The Canadian province of Ontario is to join Quebec, British Columbia and the Atlantic Provinces in offering internet gambling according to a statement Tuesday by the provincial minister of finance, Dwight Duncan.
The possibility that Ontario would join its sister provinces in regulating online gambling has been on the political agenda for some time, but has become more urgent following strong moves into the sector by the other provinces.
Finance minister Duncan said Tuesday that the province will offer online gambling in 2012, harvesting tax revenues that could grow to Cdn$100 million per annum within five years, according to government estimates.
The government owned Ontario Lottery and Gaming Corporation will be charged with operating the new venture, and will be specifically tasked with creating a safe and fair environment for gamblers which will exclude problem and underage punters.
Supporting the move into the online sector, OLG chairman Paul Godfrey told a news conference: "OLG needs to be current and to keep in tune with the changing needs of our customers".
He added that the venture will implement the gold standard in responsible gaming controls and tools, along with best-in-class security to ensure the safety and security of customers' accounts and personal information.
Minister Duncan said the new initiative was meant to ensure "the competitiveness of OLG going forward. We know that we're losing about Cdn$400 million per year to offshore websites."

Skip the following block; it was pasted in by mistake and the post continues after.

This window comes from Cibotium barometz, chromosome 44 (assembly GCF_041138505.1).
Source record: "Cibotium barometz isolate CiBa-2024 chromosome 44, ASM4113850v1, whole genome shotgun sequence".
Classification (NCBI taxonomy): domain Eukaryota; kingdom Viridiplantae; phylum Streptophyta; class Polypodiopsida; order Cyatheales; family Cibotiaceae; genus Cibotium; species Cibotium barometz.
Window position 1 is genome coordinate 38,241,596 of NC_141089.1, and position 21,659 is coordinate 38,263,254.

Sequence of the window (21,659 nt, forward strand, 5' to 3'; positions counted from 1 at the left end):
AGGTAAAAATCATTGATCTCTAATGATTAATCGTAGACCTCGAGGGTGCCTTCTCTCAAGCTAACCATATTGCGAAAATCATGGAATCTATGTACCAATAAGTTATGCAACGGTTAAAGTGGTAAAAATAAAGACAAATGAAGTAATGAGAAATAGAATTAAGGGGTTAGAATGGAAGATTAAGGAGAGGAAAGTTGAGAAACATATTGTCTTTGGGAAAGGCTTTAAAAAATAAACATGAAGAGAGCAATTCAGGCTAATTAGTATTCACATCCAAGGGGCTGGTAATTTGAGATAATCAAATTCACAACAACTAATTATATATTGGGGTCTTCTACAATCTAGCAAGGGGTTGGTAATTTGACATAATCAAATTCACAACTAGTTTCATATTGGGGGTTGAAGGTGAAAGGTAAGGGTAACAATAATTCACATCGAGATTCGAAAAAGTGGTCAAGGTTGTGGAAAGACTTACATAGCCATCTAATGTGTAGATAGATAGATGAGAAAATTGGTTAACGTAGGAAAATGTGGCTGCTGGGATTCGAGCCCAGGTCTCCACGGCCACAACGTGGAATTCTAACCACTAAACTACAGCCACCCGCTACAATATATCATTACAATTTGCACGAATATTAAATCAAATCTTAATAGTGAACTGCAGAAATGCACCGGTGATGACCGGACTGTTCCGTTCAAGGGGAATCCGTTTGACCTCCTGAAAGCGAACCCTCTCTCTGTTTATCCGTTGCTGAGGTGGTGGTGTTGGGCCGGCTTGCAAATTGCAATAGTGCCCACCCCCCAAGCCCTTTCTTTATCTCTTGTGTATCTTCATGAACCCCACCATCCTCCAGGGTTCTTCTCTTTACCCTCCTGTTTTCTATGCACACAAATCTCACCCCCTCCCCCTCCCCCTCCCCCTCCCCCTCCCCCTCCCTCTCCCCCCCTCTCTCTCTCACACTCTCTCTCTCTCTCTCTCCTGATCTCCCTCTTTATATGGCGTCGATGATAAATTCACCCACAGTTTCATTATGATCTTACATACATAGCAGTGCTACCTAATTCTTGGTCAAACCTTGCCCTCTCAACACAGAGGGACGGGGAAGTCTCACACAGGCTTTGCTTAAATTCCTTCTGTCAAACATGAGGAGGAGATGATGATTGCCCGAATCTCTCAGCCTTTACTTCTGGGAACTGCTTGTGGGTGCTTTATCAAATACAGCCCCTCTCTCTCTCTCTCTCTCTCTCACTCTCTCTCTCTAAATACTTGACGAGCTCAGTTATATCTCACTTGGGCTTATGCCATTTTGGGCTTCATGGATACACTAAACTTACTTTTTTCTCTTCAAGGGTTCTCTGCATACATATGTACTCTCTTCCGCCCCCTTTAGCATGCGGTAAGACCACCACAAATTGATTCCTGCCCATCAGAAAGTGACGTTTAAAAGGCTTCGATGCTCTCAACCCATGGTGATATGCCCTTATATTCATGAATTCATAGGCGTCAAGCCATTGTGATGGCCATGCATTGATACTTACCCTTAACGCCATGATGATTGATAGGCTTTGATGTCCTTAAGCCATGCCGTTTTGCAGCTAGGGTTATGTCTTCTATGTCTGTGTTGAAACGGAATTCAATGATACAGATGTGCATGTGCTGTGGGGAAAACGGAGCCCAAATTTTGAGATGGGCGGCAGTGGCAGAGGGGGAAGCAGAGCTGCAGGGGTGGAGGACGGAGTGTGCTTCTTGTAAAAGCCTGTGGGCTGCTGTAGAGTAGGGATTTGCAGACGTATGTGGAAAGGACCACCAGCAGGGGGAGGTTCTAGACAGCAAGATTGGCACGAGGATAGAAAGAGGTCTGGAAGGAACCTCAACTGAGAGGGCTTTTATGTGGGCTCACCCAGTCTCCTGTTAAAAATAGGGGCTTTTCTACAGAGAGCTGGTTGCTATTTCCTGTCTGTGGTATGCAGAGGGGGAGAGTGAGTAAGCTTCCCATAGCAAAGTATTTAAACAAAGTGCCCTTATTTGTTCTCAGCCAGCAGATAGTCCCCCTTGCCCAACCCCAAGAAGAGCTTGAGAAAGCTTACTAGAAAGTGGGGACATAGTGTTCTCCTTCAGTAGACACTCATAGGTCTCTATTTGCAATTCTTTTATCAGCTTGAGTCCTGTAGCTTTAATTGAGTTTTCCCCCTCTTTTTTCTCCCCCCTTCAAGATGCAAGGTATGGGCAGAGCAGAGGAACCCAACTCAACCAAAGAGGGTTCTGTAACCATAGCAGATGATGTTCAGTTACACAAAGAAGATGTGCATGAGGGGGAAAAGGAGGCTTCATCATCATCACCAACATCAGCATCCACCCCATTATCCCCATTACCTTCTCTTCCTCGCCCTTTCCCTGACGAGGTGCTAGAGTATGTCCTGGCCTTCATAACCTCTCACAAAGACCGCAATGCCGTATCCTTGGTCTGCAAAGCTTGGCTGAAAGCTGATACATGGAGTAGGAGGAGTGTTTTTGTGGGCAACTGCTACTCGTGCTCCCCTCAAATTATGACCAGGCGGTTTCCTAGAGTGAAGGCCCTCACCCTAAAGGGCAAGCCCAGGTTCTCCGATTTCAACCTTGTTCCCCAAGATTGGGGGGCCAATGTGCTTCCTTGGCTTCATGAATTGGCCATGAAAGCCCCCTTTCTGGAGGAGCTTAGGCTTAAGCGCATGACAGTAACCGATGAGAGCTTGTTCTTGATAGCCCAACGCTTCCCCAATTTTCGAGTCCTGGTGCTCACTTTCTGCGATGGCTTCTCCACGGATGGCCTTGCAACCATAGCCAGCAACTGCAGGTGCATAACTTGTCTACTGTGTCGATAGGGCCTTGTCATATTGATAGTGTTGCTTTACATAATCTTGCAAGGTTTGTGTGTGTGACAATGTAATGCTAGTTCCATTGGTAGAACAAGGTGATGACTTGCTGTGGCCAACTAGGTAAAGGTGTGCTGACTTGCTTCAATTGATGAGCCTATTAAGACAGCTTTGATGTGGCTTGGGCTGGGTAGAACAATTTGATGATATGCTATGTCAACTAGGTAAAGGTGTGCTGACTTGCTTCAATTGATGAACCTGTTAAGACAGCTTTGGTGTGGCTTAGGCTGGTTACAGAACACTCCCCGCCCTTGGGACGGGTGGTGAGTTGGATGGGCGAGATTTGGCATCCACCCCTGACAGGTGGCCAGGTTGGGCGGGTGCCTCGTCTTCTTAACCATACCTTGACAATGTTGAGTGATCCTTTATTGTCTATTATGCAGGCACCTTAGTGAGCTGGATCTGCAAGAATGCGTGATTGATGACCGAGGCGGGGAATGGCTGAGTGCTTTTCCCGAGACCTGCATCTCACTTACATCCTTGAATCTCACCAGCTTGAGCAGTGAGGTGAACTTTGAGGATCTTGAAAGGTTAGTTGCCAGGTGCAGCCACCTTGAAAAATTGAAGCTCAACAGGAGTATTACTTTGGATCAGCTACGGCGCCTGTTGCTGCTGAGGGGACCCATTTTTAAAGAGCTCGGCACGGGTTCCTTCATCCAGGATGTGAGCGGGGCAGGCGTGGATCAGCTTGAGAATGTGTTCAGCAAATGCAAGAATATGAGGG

Godfrey added: "If we're going to retain Ontarians' money in Ontario, we've got to start doing it now."
The online venture has the potential to add Cdn$100 million a year to OLG general gambling revenues, which reached Cdn$1.7 billion in 2009. The Canadian online gambling market has been estimated at Cdn 1 billion a year in some quarters.
Robert Murray, manager of the problem gambling project at the Centre for Addiction and Mental Health in Toronto, said while online gamblers represent only a small proportion - about 2.1 percent -- of total Canadian gamblers, the Internet is one of the fastest-growing methods of gambling.
Murray said he is concerned that more people will want to try online gambling if they know it is government-sanctioned.
"The trick is to balance the need to generate revenue with the social consequences that this expansion of gambling may result in," Murray told CTV News.
Minister Duncan stressed there will be safeguards to ensure responsible gambling.
"Although Ontario is following many other jurisdictions, we feel that by the time OLG launches its site, it will benefit from best practices and policies in use worldwide," he said.
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